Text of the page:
Despite repeated assurances that Ireland is ‘on track’ and is a model pupil of the Troika, the fiscal tightening in the pipeline is proportionately actually harsher than anywhere else in the Euro Area.
Mainstream political leaders across Europe continue to misunderstand the causes of the Eurozone crisis. As a result, member state governments and EU institutions continue to implement the wrong solutions.
The cause of the Eurozone instability was not fiscal irresponsibility or profligate spending in peripheral economies such as Greece, Portugal and Ireland. Rather, the difficulties in the periphery were a consequence of structural weaknesses in the design and operation of the Euro currency itself.
There is an inherent instability built into the heart of the Euro currency project that advantages strong economies while disadvantaging weak economies. This can best be seen in the cases of Germany and Greece. The single currency made German exports more competitive, boosting their exports and growth levels.
In turn, this led to trade surpluses while also encouraging savings surpluses. In addition to exporting manufacturing goods, Germany also became a major exporter of capital in the form of loans by German banks. Weaker Eurozone economies such as Greece were able to borrow money at cheaper levels with lower levels of risk. This led to an increase in government and private debt, as Greece built up trade deficits and rising levels of personal debt.
The design of the Euro provided an incentive to many strong economies to produce ever-bigger surpluses, and to weak economies to produce ever-bigger levels of private and public debt. Domestic policy choices in weaker and stronger economies also played a key role, and though measures could have been taken to counterbalance this tendency, in most cases they were not.
However, the architecture of the Euro and the policies of the ECB were decisive in deepening the existing imbalances between stronger and weaker economies. The central problem was that there was no mechanism for recycling the surpluses generated by the stronger economies in a way that would assist economic development in the weaker economies.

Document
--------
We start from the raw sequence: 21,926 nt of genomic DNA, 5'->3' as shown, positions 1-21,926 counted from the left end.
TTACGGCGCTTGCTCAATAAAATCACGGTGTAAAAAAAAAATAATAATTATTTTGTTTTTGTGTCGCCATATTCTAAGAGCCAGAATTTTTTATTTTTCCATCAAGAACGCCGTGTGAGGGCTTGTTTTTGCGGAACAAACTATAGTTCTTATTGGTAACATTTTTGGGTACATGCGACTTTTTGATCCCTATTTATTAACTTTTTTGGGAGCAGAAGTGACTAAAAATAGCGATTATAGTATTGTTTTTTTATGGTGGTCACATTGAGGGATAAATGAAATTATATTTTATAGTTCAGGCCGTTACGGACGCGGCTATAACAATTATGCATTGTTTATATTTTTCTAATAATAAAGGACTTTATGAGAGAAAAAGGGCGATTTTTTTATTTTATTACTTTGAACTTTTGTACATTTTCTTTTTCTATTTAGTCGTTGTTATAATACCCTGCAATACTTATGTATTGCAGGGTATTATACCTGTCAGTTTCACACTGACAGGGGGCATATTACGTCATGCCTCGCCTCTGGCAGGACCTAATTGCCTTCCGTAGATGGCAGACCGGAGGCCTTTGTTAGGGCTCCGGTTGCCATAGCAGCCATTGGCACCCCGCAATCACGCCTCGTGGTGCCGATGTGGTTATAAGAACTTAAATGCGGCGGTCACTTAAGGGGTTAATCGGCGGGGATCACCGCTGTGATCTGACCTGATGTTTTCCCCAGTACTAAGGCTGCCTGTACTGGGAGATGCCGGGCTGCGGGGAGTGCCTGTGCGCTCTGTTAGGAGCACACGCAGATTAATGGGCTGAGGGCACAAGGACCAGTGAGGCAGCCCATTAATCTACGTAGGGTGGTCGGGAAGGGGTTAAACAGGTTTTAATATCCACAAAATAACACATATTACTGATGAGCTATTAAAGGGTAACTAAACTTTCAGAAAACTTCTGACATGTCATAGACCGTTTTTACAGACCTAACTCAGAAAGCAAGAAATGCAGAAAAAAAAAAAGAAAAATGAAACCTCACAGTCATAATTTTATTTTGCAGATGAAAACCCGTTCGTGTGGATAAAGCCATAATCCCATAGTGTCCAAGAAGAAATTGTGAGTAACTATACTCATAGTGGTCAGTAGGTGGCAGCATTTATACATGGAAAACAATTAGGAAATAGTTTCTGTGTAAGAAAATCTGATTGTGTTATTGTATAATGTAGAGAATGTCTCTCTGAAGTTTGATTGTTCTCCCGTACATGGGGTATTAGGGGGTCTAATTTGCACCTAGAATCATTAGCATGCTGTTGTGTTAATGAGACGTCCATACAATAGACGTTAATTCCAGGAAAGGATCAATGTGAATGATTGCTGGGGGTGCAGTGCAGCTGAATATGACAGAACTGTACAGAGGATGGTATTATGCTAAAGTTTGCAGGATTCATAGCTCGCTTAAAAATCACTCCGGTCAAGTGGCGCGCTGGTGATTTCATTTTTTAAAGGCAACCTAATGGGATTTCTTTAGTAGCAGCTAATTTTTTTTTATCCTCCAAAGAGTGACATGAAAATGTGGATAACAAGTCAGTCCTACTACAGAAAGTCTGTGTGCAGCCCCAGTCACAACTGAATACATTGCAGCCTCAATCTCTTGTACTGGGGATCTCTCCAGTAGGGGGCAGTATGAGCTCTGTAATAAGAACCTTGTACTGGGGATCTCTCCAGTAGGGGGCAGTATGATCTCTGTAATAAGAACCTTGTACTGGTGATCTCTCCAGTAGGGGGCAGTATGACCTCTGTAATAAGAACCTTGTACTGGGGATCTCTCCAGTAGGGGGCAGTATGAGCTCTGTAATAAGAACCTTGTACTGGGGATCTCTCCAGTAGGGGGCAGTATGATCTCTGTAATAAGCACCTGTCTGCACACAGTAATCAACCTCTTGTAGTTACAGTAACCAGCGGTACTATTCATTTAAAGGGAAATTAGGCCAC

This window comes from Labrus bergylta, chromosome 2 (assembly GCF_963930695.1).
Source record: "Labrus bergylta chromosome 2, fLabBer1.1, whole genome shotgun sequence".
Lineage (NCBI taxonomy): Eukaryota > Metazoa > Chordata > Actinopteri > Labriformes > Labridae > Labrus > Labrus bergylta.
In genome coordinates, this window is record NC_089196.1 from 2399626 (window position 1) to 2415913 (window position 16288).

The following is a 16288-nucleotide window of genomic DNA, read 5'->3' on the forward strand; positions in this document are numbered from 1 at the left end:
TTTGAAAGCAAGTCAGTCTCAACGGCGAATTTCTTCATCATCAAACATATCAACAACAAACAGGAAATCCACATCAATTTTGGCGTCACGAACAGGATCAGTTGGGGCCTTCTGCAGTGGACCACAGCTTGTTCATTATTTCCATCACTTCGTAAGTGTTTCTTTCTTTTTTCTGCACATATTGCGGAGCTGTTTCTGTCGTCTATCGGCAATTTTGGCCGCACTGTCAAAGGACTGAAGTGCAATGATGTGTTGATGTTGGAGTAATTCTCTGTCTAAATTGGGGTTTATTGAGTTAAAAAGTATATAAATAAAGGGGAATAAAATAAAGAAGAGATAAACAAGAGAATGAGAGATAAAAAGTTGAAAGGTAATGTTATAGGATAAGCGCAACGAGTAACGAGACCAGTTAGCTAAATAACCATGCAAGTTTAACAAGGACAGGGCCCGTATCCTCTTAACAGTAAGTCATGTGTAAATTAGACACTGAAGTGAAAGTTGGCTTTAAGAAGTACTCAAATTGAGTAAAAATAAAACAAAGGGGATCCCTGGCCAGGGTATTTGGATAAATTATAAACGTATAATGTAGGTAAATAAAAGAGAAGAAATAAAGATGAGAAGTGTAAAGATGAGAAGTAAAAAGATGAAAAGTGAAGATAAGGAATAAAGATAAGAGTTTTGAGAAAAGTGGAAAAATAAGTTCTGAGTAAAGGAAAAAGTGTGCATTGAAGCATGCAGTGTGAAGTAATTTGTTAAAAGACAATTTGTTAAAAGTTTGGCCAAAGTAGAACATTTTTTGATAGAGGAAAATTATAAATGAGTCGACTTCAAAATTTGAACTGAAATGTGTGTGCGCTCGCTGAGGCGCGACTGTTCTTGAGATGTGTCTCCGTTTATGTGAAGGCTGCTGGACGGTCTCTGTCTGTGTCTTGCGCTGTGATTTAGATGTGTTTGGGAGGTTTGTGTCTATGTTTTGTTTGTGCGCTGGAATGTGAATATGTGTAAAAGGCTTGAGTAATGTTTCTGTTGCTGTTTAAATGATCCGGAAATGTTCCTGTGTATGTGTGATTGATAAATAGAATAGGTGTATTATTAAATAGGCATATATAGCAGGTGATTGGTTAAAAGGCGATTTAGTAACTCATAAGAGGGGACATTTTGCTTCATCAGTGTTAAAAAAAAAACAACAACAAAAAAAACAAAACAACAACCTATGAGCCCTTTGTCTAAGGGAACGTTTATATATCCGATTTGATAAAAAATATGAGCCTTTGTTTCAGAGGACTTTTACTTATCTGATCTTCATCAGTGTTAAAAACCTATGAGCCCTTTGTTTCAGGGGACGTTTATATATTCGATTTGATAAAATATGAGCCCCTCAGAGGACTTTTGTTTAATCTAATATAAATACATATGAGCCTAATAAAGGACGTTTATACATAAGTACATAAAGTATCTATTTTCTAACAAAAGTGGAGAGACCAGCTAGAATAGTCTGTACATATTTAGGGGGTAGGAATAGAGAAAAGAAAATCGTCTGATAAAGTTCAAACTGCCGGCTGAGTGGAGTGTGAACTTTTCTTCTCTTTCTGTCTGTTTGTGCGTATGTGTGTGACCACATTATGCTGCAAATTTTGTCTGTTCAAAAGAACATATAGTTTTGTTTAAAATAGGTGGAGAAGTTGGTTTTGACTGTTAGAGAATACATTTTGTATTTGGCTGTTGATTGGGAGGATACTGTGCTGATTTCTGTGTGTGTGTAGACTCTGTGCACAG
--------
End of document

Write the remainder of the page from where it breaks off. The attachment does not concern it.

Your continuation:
The ‘one size fits all’ monetary policy, set mainly according to the needs of the stronger national economies such as Germany and France, exacerbated this problem – by providing an incentive for aggressive lending by major European banks and their counterparts in the periphery, and for reckless borrowing by governments and in some cases, individuals.
Eventually, the levels of aggressive borrowing and lending became too great; banks became risk-averse and lending into the real economy stopped during the credit crunch in 2007and 2008. While this was a global problem, it had a particular impact on the stability of the Eurozone. The ensuing recession led to rising unemployment, falling tax revenues and spiralling deficits across the national economies of the Eurozone.
This was made much worse by the policy of the European Central Bank, supported by member state governments, to bail out banks irrespective of the cost. The markets now believed that as a result of bank debts being heaped upon taxpayers’ shoulders, that countries debts were now unsustainable and would not be honoured. This drove up interest rates and led to peripheral economies being frozen out of the markets.
In response, EU leaders fanned the flames of the growing crisis by further contracting economies with austerity and increasing debt levels by insisting on bailing out banks.
The implementation of the Austerity Treaty will continue to contract the Eurozone economies. The failure of the European Council to develop any credible jobs stimulus programme will mean there is little to counter the negative effects of austerity. The EU/IMF austerity programmes are failing. Greece is expected to need a third bailout and Portugal a second bailout. In Ireland there has been tentative steps back into the bond markets but the yields are still on average 3% higher than Germany’s. While the prospect of retrospective recapitalisations by the ESM has pushed bond yields downwards since 29 June 2012, the current uncertainty on the issue of legacy debt risks pushing yields upwards again. This makes any exit from the Troika programme and return to the markets by 2014 very uncertain.
The policies of austerity are strangling growth, not only in Ireland but across the Eurozone. EU unemployment is at an all-time high. The Troika programmes are not working because they are ignoring the real causes of the currency crisis. There is an urgent need for a change of direction away from austerity and towards policies focused on stimulating growth.
Any solution to the Eurozone crisis must follow a series of interrelated steps. There is a need to correct the design flaws inherent in the project itself. We need to invest in economic growth, primarily in the form of jobs. The European banking system must be cleansed of its toxic debts. There is also a need to reduce debt levels across the Eurozone through debt restructuring.
Thus, rather than continuing with the policies of fiscal integration, crippling austerity and bank bailouts favoured by Fine Gael, Labour, Fianna Fáil and their European counterparts, Sinn Féin is advocating a strategy of investment, debt write downs, and market return.
Sinn Féin proposes: